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List of Notes and Resources               John Bliss Day Family Page

From the West Union, Iowa, newspaper of April 27, 1914.

Obituary of John Bliss Day

Death of John B. Day

           Fayette, April 27.--John B. Day died a little after 2 o'clock Thursday morning, April 23. He was up town Wednesday and seemed as well as usual when he went to bed. About 2 o'clock Mrs. Day was awake and noticed that he was breathing hard. She tried to awaken him, but was unable to do so. A physician was called, but Mr. Day passed away without regaining consciousness. John B. Day, the youngest son of Samuel and Lucy Orr Day, was born Nov. 7, 1836, at Underhill Flats, Chittenden county, Vt. As a boy he with his sister Miranda and brothers Seymour W., George E. and Hollis S., who have all preceded him in death, played at the foot of Green Mountains, and in their early years used to accompany their father, who was very patriotic, to the top of the mountain on the morning of July 4 to fire the early sunrise salute from the cannon. Later he moved with his parents to St. Lawrence county, N. Y., where he lived until he was eighteen years of age, when he came west via the Great Lakes and St. Lawrence river with his father's stock and goods to Maquoketa, Jackson county, Iowa, his parents coming on before. On Jan. 1, 1860, he was united in marriage to Miss Emma Louisa Hughson. Their first venture was in the hardware business in Andrew, Jackson county. In 1862 they moved to Fayette county and settled at Otsego, about three miles southeast of where Oelwein now is, and engaged in farming. In 1868 they moved to Winthrop, where he conducted a mercantile business, returning to Fayette county in 1871, and again engaged in farming till 1883, when he went to South Dakota. He was janitor at the University of South Dakota in Mitchell. Afterwards he ran a restaurant and lunch counter in Mitchell until coming to Maynard in 1889, where they conducted a hotel until the spring of 1909, when the hotel was burned. They then went west and held down a claim near Lemmon, S. D., going from there to Filer, Id., where they made their home for a year and a half with their daughter, Mrs. E. B. Ripley, coming to Fayette in April last year. He leaves a widow and six children to mourn his death:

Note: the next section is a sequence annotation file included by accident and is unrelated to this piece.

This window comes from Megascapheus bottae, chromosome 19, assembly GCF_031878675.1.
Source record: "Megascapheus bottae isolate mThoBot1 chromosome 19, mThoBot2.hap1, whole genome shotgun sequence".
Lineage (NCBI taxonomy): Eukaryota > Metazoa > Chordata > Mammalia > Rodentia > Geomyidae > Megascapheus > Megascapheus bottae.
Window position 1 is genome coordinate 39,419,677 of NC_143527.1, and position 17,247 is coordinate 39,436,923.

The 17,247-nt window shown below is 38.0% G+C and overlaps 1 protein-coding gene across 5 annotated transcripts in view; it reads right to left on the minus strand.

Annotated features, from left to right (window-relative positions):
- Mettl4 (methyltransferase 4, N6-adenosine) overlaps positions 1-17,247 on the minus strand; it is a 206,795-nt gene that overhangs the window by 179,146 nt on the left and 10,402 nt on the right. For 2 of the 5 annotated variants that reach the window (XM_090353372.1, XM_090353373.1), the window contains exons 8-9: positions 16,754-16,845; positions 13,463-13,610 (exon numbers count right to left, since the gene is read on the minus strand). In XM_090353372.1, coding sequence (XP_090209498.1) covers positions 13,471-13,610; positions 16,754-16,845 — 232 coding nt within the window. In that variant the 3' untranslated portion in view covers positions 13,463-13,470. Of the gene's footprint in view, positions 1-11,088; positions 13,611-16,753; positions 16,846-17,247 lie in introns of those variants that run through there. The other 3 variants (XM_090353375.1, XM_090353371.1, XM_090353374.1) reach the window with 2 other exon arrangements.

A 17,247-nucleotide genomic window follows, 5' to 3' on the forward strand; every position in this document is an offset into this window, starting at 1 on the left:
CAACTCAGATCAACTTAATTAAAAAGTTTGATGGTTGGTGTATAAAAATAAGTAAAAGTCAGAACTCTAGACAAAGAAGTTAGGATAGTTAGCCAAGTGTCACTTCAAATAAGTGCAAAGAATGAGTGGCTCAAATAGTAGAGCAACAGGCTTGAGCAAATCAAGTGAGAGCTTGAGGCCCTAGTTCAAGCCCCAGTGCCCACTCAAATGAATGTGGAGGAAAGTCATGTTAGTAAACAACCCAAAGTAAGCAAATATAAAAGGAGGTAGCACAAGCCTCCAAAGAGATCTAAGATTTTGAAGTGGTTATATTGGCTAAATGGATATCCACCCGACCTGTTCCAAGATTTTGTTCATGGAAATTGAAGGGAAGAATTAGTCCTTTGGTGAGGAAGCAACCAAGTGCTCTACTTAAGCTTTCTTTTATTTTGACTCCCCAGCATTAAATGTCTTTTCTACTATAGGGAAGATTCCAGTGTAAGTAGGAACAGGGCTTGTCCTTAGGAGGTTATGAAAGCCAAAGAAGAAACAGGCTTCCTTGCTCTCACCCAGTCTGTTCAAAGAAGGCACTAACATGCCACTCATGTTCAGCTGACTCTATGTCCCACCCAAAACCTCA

E. E. Day of Fayette; George H. of Lemmon, S. D.; Mrs. J. S. Jipson of Fort Stockton, Tex.; Mrs. George L. Davis and Mrs. E. B. Ripley of Filer, Id.; and Miss Maud of Fayette. One daughter Mabel is dead. He was converted and joined the Methodist church on probation at Fairfield, Jackson county, Iowa, in 1860. Afterward while in Mitchell, S. D., he was taken into full membership. He was of a religious nature and for many years sang in choirs of the different places of residence. He was very fond of music, being considered one of the best bass singers of his time. He was of a cheerful disposition, generous to a fault, had a good word for everyone and always wanted everyone to have a good time, and did what he could to help. The funeral services were held from the Methodist church at w o'clock Sunday afternoon, conducted by Rev. T. H. Temple, Music by Mesdames Temple and Neff, Profs. J.S. McIntosh and Werner, with Miss Ruth Searles at the organ. interment was in the Otsego cemetery in the family lot.


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